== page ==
A couple of years ago I spent several weeks researching ways to extend our gardening season into the winter months. I planted a greenhouse like this a couple of winters ago, and harvested enough for a couple of family sized salads a week – starting in January! I didn’t plant mine until November 15 – a week after our first frost. (I figured this would be an ‘acid test’!) I plan to plant three this year, starting them 2 to 3 weeks apart and starting the first one uncovered in October.
6 cheap PVC pipes, 1 inch outside diameter by 10 feet; clear plastic, 10 by 20 feet; bricks to hold the plastic down along the edges; enough plastic bottles with caps to solidly circle the perimeter of the bed on three sides; flat black spray paint; scrap wire.
Clear a planting bed approximately 4-5 feet wide by 10 feet long. Situate the bed so that the long sides run east and west. Dig in compost and cultivate deeply. Rake level. Do not mulch. Jamming the ends of the PVC pipes at l east 8 to 10 inches into the ground, erect a ‘Hoophouse’ structure over the garden bed, using all but one hoop. Take the remaining hoop and use it to form a ‘ridgepole’ by wiring it to the underside of the top of the other hoops to make the frame more rigid. Clip and curl the ends of the wires used in constructing the hoop house, so the sharp ends don’t puncture the clear plastic.
Prepare your plastic bottles by rinsing them out, and filling them 3/4 full of water. If you are using clear 2 or 3 liter soda bottles, tint the water inside the bottles dark with ink, or non-toxic black water based paint watercol or, poster paint, etc.). If you are using opaque bottles (laundry detergent bottles, etc.) spray paint the outside of the bottles flat black. Set the bottles along the west, east and north sides of your planting bed. Bury them to 1/4 of their height to stablize them and keep them from falling on your plants.Cut the clear plastic long so that you can pile bricks, rocks, heavy boards (whatever!) and soil on the west, east and north sides of the structure to seal the plastic. Leave the south side long and select something to hold it down when you aren’t venti lating the greenhouse or working with the planting bed.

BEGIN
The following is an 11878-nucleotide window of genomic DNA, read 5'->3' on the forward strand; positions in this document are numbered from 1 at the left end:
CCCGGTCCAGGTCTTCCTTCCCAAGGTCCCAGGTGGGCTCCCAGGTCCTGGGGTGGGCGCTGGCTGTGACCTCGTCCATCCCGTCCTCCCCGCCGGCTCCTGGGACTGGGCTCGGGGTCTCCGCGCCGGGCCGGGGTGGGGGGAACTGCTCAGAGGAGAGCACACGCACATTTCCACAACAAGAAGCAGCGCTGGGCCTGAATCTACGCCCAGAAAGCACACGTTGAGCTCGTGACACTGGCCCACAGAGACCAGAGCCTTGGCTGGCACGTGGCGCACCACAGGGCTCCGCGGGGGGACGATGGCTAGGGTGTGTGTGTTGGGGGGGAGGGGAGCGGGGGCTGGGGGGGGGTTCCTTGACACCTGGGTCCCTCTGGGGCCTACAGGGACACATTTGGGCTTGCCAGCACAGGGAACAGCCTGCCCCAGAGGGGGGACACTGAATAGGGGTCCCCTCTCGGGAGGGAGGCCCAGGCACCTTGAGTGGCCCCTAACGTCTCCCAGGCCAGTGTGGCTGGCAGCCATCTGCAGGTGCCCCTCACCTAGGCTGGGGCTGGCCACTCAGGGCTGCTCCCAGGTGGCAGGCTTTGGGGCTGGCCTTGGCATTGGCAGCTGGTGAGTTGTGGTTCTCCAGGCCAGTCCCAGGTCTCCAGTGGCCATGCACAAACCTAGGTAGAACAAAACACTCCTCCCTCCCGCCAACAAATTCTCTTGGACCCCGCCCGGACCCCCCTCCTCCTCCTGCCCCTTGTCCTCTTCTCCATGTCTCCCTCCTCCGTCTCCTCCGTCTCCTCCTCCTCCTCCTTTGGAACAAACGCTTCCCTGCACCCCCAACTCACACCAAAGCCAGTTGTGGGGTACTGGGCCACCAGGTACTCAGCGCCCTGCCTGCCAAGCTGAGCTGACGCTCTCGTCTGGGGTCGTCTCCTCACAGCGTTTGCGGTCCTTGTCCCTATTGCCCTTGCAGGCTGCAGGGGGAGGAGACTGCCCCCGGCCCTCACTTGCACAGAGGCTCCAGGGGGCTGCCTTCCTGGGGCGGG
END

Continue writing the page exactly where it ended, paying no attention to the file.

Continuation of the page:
Plant cold-tolerant crops – hardy lettuces, radishes, turn ips, bunching onions, chinese cabbages, kale, collards, beets, chard. If the weather is warm, water the bed more and lift the plastic on the south side. If the weather takes a cold turn, water the bed less (to prevent fungus and rot) and ventilate only a little or not at all. On warmer days, lift the plastic on the south side for a few minutes to freshen the air inside, then replace. A wind block of hay bales on the north side will moderate cold winter temperatures, and snow should be allowed to accum ulate on the north side for the same reason – insulation. Only remove snow on the north side if the weight becomes too much for the hoop structure. Keep the south side cleared of snow to admit light and warmth.
Practice your normal good gardening techniques in the greenhouse, removing dead leaves and planting succession plants to fill in blank spots. Watch for insect infestations, as this area could become a tropical vacation spot for y our garden pests! (I had a small explosion of cutworms under my mini-greenhouse.) Handpicking will usually keep them under control.
Everything but the clear plastic is re-useable for the next year. If the winter is really severe, two hoop houses can be built, one inside the other, and each covered with plastic to make a double layer of plastic with an insulating space of air between.